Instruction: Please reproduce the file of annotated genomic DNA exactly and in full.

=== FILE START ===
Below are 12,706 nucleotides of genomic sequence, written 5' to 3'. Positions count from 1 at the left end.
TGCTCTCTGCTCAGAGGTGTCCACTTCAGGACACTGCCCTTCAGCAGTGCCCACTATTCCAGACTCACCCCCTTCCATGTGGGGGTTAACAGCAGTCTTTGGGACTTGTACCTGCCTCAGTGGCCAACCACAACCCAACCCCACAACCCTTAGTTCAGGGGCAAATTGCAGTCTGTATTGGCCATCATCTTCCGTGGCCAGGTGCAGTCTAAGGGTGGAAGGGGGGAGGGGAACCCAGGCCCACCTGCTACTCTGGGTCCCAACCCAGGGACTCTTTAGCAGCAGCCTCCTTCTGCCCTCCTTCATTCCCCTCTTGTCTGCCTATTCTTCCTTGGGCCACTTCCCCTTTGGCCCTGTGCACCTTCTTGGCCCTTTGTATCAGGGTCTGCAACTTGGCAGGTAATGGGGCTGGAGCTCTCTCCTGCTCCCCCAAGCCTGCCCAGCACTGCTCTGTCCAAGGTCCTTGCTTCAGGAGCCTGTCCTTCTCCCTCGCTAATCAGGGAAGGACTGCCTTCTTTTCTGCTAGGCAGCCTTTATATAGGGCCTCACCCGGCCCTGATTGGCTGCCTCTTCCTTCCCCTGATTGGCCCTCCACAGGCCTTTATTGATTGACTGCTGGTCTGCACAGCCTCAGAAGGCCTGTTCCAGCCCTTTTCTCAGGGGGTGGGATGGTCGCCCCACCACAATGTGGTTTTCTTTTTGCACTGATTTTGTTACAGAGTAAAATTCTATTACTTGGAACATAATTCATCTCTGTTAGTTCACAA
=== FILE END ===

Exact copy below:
Below are 12,706 nucleotides of genomic sequence, written 5' to 3'. Positions count from 1 at the left end.
TGCTCTCTGCTCAGAGGTGTCCACTTCAGGACACTGCCCTTCAGCAGTGCCCACTATTCCAGACTCACCCCCTTCCATGTGGGGGTTAACAGCAGTCTTTGGGACTTGTACCTGCCTCAGTGGCCAACCACAACCCAACCCCACAACCCTTAGTTCAGGGGCAAATTGCAGTCTGTATTGGCCATCATCTTCCGTGGCCAGGTGCAGTCTAAGGGTGGAAGGGGGGAGGGGAACCCAGGCCCACCTGCTACTCTGGGTCCCAACCCAGGGACTCTTTAGCAGCAGCCTCCTTCTGCCCTCCTTCATTCCCCTCTTGTCTGCCTATTCTTCCTTGGGCCACTTCCCCTTTGGCCCTGTGCACCTTCTTGGCCCTTTGTATCAGGGTCTGCAACTTGGCAGGTAATGGGGCTGGAGCTCTCTCCTGCTCCCCCAAGCCTGCCCAGCACTGCTCTGTCCAAGGTCCTTGCTTCAGGAGCCTGTCCTTCTCCCTCGCTAATCAGGGAAGGACTGCCTTCTTTTCTGCTAGGCAGCCTTTATATAGGGCCTCACCCGGCCCTGATTGGCTGCCTCTTCCTTCCCCTGATTGGCCCTCCACAGGCCTTTATTGATTGACTGCTGGTCTGCACAGCCTCAGAAGGCCTGTTCCAGCCCTTTTCTCAGGGGGTGGGATGGTCGCCCCACCACAATGTGGTTTTCTTTTTGCACTGATTTTGTTACAGAGTAAAATTCTATTACTTGGAACATAATTCATCTCTGTTAGTTCACAA